I remember as a young man in my mid-teens wishing life would hurry up and happen. As a man in middle age I sometimes have the desparate desire to slow life down. The ancient hymn Dies Irae is a sobering, yet hopeful reminder of what is important.

Dies Irae
1 Day of wrath and terror looming!Heaven and earth to ash consuming, David's word and Sibyl's truth foredooming!
2 What horror must invade the mind, when the approaching judge shall find, and sift the deeds of all mankind.
3 The trumpet casts a wondrous sound,through the tombs of all around, making them the throne surround.
4 Death is struck and nature quaking, all creation is awaking, to its judge an answer making.
5 The written book shall be brought forth, in which is contained allfrom which the world is to be judged.
6 So when the Judge shall sit, whatever is hidden shall be seen,nothing shall remain unpunished.
7 What am I, wretched one, to say,What protector implore, when (even) a just person will scarcely be confident?
8 King of awesome majesty, you who save gratuitously those to be saved, save me, fount of pity.
9 Remember, gracious Jesus, that I am the cause of your journey; do not let me be lost on that day.
10 Seeking me, you sat exhausted;you redeemed me by undergoing the Cross; let so much toil not be in vain.
11 Just judge of vengeance, grant the gift of forgiveness, before the day of reckoning'.
12 I groan, as one guilty; my face is red with shame; spare, O God, a supplicant.
13 You who forgave Mary, and heard the plea of the thief have given hope to me also.
14 My prayers are unworthy; but you, the Good, show me favour, that I may not be consumed by eternal fire.
15 Grant me a place among the sheep, and separate me from the goats, placing me at your right hand.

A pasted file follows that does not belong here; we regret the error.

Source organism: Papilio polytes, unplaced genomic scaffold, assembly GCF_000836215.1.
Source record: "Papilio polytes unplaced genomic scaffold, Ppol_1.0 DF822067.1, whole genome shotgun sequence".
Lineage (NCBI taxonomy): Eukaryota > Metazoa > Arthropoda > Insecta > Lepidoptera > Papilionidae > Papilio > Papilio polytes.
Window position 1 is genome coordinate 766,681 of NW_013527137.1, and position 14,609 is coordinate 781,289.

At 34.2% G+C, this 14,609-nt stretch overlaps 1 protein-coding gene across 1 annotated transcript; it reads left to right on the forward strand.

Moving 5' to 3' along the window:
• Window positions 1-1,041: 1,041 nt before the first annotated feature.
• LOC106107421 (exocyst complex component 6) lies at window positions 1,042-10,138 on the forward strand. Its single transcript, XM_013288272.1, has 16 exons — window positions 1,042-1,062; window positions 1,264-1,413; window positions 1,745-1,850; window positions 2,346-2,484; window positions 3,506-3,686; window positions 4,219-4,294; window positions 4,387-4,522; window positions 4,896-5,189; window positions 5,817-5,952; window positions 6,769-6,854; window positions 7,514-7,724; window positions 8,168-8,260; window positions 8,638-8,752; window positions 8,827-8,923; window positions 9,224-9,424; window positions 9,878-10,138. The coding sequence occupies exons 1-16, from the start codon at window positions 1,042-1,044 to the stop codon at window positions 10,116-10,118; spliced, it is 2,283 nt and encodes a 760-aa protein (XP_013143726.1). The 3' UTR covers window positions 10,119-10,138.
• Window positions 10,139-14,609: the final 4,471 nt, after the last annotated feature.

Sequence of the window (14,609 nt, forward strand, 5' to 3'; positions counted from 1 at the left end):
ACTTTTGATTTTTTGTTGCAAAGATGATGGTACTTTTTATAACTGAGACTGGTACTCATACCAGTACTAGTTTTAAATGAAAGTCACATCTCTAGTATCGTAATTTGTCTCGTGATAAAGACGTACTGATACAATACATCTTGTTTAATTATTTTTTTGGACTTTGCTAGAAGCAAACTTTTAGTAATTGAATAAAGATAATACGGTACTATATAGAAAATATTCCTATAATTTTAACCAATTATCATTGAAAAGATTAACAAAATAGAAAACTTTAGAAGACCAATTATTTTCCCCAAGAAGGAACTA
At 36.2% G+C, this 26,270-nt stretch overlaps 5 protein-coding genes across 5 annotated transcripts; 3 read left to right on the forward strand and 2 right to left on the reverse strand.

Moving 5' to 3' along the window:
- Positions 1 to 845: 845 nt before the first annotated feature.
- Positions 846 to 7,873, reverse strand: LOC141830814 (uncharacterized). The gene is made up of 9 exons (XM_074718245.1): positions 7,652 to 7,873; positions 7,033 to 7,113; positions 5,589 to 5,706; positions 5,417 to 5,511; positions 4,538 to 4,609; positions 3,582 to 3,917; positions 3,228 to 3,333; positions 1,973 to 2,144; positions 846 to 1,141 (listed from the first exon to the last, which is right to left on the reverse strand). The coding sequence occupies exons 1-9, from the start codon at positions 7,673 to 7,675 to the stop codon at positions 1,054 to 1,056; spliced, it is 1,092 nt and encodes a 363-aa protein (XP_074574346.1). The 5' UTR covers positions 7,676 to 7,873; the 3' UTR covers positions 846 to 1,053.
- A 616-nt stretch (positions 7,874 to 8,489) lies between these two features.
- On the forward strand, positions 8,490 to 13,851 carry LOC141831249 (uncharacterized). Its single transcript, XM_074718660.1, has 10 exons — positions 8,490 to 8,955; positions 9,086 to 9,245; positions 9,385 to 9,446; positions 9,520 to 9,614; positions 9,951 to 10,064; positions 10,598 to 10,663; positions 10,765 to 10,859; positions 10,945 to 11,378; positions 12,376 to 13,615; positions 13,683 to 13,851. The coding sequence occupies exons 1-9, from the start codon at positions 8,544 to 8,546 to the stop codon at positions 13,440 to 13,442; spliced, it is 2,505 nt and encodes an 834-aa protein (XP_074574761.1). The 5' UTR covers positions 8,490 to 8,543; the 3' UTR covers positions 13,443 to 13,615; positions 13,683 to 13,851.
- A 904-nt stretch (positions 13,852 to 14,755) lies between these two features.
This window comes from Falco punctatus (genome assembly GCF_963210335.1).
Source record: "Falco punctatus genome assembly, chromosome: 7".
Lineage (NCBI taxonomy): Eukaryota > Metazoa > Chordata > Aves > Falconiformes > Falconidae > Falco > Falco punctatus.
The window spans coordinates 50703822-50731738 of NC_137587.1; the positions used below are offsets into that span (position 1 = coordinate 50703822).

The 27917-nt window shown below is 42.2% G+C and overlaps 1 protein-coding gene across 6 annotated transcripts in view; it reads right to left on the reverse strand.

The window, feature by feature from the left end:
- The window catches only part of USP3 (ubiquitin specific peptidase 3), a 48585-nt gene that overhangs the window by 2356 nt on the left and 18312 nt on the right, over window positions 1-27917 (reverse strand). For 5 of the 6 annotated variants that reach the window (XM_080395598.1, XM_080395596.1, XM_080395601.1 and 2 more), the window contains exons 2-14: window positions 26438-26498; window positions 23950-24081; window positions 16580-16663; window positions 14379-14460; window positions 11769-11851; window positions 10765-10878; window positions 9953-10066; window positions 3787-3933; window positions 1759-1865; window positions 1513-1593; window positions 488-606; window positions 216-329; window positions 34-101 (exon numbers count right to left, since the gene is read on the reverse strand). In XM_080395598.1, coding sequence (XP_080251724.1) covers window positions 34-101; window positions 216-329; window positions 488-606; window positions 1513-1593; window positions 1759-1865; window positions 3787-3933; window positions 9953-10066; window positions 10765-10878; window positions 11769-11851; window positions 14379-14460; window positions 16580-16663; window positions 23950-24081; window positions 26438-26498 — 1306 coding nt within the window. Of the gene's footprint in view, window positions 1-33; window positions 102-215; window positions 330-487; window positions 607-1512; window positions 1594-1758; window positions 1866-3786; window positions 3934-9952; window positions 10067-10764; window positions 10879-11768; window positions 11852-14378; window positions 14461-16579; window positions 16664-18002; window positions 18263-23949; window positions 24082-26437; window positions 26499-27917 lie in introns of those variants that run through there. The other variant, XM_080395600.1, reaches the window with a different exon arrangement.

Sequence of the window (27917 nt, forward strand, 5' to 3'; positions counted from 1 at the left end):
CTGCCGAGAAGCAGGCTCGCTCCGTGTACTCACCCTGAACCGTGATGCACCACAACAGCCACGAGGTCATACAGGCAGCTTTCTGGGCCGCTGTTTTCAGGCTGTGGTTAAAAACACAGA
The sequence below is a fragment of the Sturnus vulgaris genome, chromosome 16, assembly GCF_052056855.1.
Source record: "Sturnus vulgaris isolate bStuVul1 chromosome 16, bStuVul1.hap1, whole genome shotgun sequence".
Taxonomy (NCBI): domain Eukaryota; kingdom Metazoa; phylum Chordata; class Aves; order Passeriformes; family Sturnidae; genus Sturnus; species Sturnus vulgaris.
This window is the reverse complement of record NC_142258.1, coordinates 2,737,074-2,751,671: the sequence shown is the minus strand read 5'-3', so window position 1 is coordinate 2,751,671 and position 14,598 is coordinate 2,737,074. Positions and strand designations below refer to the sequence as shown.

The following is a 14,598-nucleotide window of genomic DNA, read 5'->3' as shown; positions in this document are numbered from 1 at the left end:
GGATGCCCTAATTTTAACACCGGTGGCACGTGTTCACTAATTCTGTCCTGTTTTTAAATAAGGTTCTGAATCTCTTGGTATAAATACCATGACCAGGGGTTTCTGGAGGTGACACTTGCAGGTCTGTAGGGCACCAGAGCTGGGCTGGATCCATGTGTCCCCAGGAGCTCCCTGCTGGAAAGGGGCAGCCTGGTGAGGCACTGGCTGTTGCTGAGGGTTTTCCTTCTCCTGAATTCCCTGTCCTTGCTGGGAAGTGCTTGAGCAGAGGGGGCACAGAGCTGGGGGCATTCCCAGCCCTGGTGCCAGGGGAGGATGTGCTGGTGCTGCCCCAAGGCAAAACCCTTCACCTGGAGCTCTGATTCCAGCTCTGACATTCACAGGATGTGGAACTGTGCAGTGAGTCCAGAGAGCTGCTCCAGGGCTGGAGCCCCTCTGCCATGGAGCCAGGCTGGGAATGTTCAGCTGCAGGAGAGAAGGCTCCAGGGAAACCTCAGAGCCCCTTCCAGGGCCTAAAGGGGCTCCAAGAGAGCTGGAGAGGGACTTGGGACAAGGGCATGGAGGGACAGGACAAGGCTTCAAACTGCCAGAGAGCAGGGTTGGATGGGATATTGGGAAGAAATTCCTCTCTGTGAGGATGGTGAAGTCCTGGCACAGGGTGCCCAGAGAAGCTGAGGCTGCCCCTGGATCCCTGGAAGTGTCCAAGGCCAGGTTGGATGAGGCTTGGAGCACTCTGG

16 When the accursed are silenced, sentenced to piercing flames, call me with the blessed.
17 Suppliant and bowing, I beg, heart contrite like ash: Have a care for my end.
18 Tearful that day, on which will rise from ashes guilty man for judgement.
So have mercy, O God, on this man.
19 Compassionate Lord Jesus, grant them rest. Amen.

Wednesday, July 19, 2006

How Occasional?

I'm back almost a year later posting again. I have re-named my weblog from its original. Now that I have decided to take up blogging with fervor, I am making a few changes. One change will be that comments will be moderated. So, please don't spam me with your comments. If I were interested in antique cars or other stuff, I am capable of finding what I want on my own. Constructive, even critical, comments are welcome as long they foster genuine dialogue, are temperate and not profane.

The focus on my blog will not change, but within the realm of theology, pastoral practice, preaching, history, philosophy, politics I will range more widely. One feature of my blog will be my homilies, which I will post here. I also want to put up some notes for classes I teach and comment on what I am reading. I am looking forward to this endeavor made easier by my acquistion of a laptop computer and home DSL.